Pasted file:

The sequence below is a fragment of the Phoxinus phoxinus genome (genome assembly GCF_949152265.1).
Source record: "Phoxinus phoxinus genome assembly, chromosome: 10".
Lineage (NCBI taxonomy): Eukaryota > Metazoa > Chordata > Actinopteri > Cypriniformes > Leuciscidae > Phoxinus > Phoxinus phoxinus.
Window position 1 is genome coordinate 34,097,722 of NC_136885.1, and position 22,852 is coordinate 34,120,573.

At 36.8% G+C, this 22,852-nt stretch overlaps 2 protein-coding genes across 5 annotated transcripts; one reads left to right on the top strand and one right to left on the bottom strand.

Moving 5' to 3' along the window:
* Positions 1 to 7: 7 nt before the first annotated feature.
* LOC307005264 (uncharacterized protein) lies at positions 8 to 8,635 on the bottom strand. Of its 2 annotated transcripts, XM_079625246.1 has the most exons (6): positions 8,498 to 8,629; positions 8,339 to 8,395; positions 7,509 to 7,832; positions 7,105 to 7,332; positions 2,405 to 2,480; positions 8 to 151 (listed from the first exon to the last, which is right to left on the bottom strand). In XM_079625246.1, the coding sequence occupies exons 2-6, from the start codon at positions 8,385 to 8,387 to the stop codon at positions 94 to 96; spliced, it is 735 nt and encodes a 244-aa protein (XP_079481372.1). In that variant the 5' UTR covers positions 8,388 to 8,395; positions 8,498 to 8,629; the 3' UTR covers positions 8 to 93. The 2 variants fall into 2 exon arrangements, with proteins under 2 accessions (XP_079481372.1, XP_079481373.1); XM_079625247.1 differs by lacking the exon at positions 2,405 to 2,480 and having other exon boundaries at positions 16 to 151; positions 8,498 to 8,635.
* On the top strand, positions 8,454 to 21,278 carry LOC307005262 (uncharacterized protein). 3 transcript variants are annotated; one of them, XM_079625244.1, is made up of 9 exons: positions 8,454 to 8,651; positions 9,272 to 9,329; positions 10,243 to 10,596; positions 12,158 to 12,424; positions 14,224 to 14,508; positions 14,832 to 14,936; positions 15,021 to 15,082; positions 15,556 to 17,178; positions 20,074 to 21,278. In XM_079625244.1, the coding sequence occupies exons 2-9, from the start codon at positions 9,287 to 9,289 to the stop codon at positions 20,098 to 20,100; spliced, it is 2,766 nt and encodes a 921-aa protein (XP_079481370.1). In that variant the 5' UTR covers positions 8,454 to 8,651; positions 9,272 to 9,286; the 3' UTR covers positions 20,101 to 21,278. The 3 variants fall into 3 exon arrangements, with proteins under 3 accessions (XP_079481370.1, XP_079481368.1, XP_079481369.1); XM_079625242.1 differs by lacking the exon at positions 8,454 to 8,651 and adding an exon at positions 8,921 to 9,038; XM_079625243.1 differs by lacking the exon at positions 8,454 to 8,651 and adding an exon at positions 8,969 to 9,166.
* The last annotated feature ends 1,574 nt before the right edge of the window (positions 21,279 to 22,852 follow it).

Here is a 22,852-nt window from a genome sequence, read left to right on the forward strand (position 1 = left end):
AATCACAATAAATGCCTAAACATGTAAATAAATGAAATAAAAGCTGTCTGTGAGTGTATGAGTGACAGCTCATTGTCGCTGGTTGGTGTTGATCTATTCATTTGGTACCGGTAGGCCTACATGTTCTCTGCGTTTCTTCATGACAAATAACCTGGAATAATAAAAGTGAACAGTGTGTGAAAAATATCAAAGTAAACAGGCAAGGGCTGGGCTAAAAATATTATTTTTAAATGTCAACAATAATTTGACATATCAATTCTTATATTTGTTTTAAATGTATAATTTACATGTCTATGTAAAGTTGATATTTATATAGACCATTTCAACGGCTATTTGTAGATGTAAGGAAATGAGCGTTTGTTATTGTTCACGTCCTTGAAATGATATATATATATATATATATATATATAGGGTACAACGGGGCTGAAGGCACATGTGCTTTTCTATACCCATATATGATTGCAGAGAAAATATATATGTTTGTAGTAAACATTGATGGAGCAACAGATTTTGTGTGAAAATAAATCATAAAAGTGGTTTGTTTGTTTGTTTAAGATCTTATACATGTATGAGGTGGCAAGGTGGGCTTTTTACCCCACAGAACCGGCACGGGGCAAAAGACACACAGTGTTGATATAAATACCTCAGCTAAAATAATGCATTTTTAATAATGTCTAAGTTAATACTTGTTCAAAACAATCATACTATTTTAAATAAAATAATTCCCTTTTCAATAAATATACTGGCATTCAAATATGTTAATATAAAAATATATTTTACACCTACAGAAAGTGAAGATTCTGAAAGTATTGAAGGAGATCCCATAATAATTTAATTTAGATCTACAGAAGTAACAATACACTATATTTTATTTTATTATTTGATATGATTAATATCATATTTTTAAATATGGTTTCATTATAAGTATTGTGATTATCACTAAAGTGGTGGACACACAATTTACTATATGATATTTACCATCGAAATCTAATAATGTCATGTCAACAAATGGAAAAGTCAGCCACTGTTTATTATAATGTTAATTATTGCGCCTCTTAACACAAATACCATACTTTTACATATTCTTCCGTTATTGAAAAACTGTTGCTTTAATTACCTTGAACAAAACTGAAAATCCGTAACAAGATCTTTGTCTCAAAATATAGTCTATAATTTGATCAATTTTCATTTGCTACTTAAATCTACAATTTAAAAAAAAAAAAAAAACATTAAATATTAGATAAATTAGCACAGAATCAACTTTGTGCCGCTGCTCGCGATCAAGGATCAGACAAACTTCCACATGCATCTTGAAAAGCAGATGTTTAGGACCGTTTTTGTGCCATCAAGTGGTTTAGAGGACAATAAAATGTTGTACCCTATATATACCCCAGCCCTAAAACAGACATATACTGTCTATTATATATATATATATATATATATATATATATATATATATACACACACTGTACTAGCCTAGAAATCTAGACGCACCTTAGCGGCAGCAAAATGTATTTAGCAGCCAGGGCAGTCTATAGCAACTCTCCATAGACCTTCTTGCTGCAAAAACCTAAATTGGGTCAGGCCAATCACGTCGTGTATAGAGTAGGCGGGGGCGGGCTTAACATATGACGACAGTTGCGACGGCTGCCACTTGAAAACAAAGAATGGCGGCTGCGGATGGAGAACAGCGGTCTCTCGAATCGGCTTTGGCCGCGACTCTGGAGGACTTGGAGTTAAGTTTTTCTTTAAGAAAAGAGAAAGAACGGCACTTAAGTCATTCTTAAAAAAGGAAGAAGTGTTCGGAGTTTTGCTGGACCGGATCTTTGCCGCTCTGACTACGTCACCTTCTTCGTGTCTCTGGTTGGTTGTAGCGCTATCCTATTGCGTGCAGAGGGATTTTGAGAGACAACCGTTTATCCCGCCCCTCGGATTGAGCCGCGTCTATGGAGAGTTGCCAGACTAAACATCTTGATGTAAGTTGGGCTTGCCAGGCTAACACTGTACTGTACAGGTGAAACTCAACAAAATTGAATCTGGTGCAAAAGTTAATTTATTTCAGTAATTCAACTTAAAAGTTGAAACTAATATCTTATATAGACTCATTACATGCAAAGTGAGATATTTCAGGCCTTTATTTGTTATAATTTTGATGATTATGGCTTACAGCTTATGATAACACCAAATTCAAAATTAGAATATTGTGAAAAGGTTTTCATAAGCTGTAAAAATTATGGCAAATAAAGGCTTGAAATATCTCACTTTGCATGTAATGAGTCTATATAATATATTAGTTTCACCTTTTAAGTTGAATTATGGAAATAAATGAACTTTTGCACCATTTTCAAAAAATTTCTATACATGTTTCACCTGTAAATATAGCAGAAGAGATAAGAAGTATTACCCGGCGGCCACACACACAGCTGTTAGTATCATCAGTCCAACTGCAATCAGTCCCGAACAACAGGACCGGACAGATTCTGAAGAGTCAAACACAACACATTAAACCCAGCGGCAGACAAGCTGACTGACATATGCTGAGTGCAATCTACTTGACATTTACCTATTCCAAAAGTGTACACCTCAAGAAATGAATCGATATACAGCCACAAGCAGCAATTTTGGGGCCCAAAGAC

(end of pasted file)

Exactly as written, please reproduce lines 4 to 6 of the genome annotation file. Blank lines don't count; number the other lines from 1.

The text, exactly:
Window position 1 is genome coordinate 34,097,722 of NC_136885.1, and position 22,852 is coordinate 34,120,573.

At 36.8% G+C, this 22,852-nt stretch overlaps 2 protein-coding genes across 5 annotated transcripts; one reads left to right on the top strand and one right to left on the bottom strand.

Moving 5' to 3' along the window: